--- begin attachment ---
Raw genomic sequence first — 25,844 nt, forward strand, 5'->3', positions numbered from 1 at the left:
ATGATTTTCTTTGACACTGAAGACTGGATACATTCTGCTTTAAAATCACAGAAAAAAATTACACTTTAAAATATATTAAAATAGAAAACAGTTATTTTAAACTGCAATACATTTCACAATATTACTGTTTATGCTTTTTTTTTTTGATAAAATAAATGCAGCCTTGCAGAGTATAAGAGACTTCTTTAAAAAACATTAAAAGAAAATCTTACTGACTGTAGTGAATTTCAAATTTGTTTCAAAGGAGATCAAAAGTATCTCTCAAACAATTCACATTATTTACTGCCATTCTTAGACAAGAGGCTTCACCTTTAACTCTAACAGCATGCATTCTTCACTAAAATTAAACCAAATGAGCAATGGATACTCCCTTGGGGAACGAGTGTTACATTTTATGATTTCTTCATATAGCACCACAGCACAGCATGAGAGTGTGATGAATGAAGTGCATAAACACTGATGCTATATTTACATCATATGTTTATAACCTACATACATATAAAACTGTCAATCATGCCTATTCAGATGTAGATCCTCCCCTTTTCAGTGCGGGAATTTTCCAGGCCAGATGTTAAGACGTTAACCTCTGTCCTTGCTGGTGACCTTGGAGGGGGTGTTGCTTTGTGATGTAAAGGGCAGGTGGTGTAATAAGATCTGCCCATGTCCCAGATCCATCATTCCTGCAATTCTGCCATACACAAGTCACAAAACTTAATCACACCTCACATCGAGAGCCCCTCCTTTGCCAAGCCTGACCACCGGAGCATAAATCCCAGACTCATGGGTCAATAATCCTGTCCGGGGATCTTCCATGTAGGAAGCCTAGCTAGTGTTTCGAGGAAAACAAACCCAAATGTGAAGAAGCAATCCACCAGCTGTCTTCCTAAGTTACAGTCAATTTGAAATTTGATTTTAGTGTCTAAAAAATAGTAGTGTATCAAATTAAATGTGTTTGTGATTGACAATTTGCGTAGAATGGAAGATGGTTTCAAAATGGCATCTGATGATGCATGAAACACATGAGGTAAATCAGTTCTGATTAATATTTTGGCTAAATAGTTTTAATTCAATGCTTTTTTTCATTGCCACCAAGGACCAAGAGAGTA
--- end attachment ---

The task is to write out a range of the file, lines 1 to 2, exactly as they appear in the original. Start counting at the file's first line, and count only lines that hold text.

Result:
Raw genomic sequence first — 25,844 nt, forward strand, 5'->3', positions numbered from 1 at the left:
ATGATTTTCTTTGACACTGAAGACTGGATACATTCTGCTTTAAAATCACAGAAAAAAATTACACTTTAAAATATATTAAAATAGAAAACAGTTATTTTAAACTGCAATACATTTCACAATATTACTGTTTATGCTTTTTTTTTTTGATAAAATAAATGCAGCCTTGCAGAGTATAAGAGACTTCTTTAAAAAACATTAAAAGAAAATCTTACTGACTGTAGTGAATTTCAAATTTGTTTCAAAGGAGATCAAAAGTATCTCTCAAACAATTCACATTATTTACTGCCATTCTTAGACAAGAGGCTTCACCTTTAACTCTAACAGCATGCATTCTTCACTAAAATTAAACCAAATGAGCAATGGATACTCCCTTGGGGAACGAGTGTTACATTTTATGATTTCTTCATATAGCACCACAGCACAGCATGAGAGTGTGATGAATGAAGTGCATAAACACTGATGCTATATTTACATCATATGTTTATAACCTACATACATATAAAACTGTCAATCATGCCTATTCAGATGTAGATCCTCCCCTTTTCAGTGCGGGAATTTTCCAGGCCAGATGTTAAGACGTTAACCTCTGTCCTTGCTGGTGACCTTGGAGGGGGTGTTGCTTTGTGATGTAAAGGGCAGGTGGTGTAATAAGATCTGCCCATGTCCCAGATCCATCATTCCTGCAATTCTGCCATACACAAGTCACAAAACTTAATCACACCTCACATCGAGAGCCCCTCCTTTGCCAAGCCTGACCACCGGAGCATAAATCCCAGACTCATGGGTCAATAATCCTGTCCGGGGATCTTCCATGTAGGAAGCCTAGCTAGTGTTTCGAGGAAAACAAACCCAAATGTGAAGAAGCAATCCACCAGCTGTCTTCCTAAGTTACAGTCAATTTGAAATTTGATTTTAGTGTCTAAAAAATAGTAGTGTATCAAATTAAATGTGTTTGTGATTGACAATTTGCGTAGAATGGAAGATGGTTTCAAAATGGCATCTGATGATGCATGAAACACATGAGGTAAATCAGTTCTGATTAATATTTTGGCTAAATAGTTTTAATTCAATGCTTTTTTTCATTGCCACCAAGGACCAAGAGAGTA